Most of us go through our day without knowing where our food, drink, and other products come from, but it matters more than you might think. There's a decent chance that you're reading this with a cup of coffee or a soft drink; and there's a better chance that those coffee beans or that sugar came from Colombia. Most Colombian exporters pay no tariffs to sell to you in the American market; and exporters from Panama or South Korea receive similar treatment. But this is not the case for American goods sold into those three countries. Our exporters must pay as much as a 35 percent tariff, which makes it difficult for American products to compete. We've signed trade agreements with these three countries that would lower or eliminate these barriers, but regrettably, they sit idle on the shelf waiting for the President to send them to Congress.
As far back as 2006, representatives from the United States reached out to these countries and negotiated trade agreements that would level the playing field for American producers. The agreements were signed by both sides, but cannot go into effect until the President green-lights them to Congress, which must then vote to implement them. Farmers, ranchers, manufacturers, and businesses are all waiting on the President to take such action, which he could do literally any day now. Yet the silence from the White House is deafening.
This silence became even more concerning earlier this month when the Economic Affairs Minister from the South Korean Embassy told a gathering of American pork producers, "The U.S. runs the risk of losing the Korean market within a decade if we can't get a free-trade agreement ratified." He went on to note that South Korea has been busy negotiating similar trade agreements with Canada and India, and expects to sign one with the European Union by January. Letting this opportunity pass us by would be a devastating and costly mistake.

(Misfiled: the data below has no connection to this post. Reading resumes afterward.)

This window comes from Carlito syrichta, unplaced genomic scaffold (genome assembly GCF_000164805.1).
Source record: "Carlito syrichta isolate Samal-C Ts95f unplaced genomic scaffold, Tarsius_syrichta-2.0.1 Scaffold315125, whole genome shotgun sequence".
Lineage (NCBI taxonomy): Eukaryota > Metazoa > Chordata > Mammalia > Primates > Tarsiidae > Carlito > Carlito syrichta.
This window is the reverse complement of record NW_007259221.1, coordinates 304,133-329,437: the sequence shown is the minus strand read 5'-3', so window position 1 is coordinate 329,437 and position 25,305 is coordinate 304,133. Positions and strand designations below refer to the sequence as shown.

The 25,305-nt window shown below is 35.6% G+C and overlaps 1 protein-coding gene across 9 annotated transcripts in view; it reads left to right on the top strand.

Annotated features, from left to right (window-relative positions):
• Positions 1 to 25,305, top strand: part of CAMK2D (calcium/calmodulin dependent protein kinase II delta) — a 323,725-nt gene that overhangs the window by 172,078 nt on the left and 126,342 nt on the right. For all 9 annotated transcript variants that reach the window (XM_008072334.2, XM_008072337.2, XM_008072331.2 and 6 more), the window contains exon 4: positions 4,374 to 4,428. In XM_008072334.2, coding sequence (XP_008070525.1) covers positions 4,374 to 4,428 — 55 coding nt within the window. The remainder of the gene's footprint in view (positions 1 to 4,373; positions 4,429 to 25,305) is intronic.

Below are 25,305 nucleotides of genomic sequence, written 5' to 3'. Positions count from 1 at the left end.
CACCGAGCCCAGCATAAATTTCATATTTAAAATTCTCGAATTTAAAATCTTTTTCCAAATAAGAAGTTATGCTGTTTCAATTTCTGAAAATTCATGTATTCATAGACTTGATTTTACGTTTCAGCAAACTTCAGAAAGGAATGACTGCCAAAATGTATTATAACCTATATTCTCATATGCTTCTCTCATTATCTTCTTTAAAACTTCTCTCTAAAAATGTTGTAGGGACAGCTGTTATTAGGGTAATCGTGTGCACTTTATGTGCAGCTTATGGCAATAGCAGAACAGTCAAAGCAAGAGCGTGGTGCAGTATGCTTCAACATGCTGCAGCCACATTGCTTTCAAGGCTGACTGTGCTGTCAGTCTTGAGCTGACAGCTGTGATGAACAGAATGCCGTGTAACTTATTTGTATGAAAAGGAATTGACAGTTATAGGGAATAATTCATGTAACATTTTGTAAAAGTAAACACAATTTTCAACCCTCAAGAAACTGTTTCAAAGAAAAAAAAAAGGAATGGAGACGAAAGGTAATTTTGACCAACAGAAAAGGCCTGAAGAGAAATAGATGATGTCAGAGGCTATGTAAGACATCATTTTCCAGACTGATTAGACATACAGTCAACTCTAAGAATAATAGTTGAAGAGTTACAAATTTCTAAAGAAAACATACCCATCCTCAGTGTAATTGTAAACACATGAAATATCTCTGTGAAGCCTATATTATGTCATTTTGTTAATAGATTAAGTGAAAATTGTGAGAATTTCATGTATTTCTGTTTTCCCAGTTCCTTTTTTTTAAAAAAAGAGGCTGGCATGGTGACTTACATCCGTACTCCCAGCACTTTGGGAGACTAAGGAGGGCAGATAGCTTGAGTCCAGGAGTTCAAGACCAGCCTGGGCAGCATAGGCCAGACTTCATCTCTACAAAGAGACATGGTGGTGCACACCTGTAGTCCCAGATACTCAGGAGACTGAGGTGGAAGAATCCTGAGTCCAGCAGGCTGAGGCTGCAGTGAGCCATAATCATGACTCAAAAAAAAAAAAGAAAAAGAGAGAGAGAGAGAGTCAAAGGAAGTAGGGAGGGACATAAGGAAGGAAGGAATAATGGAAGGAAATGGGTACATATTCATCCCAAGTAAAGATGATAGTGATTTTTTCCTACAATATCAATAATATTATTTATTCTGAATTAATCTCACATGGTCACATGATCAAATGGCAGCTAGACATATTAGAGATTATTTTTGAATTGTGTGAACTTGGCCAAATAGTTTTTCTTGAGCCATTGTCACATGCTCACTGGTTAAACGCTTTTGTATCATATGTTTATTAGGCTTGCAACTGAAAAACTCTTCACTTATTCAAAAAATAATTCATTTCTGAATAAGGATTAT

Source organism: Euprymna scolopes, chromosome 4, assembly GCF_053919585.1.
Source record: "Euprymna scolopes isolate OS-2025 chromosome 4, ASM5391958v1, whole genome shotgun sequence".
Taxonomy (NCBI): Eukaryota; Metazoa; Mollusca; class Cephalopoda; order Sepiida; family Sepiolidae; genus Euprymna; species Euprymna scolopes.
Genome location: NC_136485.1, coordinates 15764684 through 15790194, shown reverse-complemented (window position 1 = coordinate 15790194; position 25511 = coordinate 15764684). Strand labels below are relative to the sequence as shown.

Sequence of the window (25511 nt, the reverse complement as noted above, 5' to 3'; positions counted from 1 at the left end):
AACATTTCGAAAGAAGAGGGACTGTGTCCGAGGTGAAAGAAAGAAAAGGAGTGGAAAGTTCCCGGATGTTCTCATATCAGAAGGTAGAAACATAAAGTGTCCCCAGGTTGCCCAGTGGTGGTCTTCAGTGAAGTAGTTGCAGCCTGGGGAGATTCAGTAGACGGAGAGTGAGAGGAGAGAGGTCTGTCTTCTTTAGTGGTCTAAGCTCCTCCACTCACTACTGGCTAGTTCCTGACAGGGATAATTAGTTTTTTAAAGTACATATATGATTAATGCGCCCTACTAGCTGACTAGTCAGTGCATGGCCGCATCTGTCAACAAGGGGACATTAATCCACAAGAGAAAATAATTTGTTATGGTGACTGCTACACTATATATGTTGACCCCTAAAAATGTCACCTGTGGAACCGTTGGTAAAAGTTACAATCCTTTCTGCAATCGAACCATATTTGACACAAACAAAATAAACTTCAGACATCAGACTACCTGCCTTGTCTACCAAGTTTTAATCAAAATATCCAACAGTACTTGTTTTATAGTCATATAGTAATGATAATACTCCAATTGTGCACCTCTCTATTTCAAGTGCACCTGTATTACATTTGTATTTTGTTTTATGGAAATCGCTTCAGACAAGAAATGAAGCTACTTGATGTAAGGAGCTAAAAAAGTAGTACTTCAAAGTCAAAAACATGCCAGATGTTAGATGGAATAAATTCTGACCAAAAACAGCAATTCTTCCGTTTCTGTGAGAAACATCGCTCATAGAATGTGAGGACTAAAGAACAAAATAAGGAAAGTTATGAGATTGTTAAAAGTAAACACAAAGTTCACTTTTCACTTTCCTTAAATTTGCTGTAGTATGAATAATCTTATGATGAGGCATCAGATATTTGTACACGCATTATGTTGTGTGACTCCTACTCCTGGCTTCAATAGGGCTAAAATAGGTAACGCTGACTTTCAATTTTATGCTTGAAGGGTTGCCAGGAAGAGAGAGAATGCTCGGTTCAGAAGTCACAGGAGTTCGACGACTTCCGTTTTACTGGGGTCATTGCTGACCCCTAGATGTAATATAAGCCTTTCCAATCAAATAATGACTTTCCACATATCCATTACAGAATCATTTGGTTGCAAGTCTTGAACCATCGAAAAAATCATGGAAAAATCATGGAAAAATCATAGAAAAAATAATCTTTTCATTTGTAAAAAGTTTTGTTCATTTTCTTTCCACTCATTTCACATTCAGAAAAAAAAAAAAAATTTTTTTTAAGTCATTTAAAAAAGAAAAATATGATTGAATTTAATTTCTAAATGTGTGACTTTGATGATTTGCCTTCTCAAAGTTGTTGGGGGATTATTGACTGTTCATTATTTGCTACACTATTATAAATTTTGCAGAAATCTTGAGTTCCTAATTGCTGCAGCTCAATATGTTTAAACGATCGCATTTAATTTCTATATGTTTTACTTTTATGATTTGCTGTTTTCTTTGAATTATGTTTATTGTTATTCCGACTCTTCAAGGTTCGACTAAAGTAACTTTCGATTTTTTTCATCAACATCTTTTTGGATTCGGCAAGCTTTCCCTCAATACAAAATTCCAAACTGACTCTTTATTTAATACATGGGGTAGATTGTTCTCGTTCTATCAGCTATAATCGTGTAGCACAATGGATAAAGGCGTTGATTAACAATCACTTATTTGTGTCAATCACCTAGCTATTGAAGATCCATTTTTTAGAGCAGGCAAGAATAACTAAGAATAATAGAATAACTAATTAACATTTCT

The vast extent of these losses is projected in a recent report by the U.S. Chamber of Commerce, which outlines two very different but significant consequences. First, the report estimates that American exports stand to increase by as much as $40 billion due directly to the implementation of these agreements. And secondly, should we fail to implement the pending agreements, it would mean the loss of American jobs -- as many as 380,000 jobs. To put this in perspective, our economy's private sector gained 41,000 jobs in May. If the economy continues to grow at the same pace, it would take until April of 2011 just to make up for the loss of jobs due to inaction on these trade agreements.
Earlier this year, President Obama committed his Administration to doubling U.S. exports by 2015. There cannot be a clearer path to help achieve this goal than the free trade agreements that are so close to the finish line. Our country's businesses, farms, and economy are waiting and hoping for the President to show the promised leadership to advance American trade.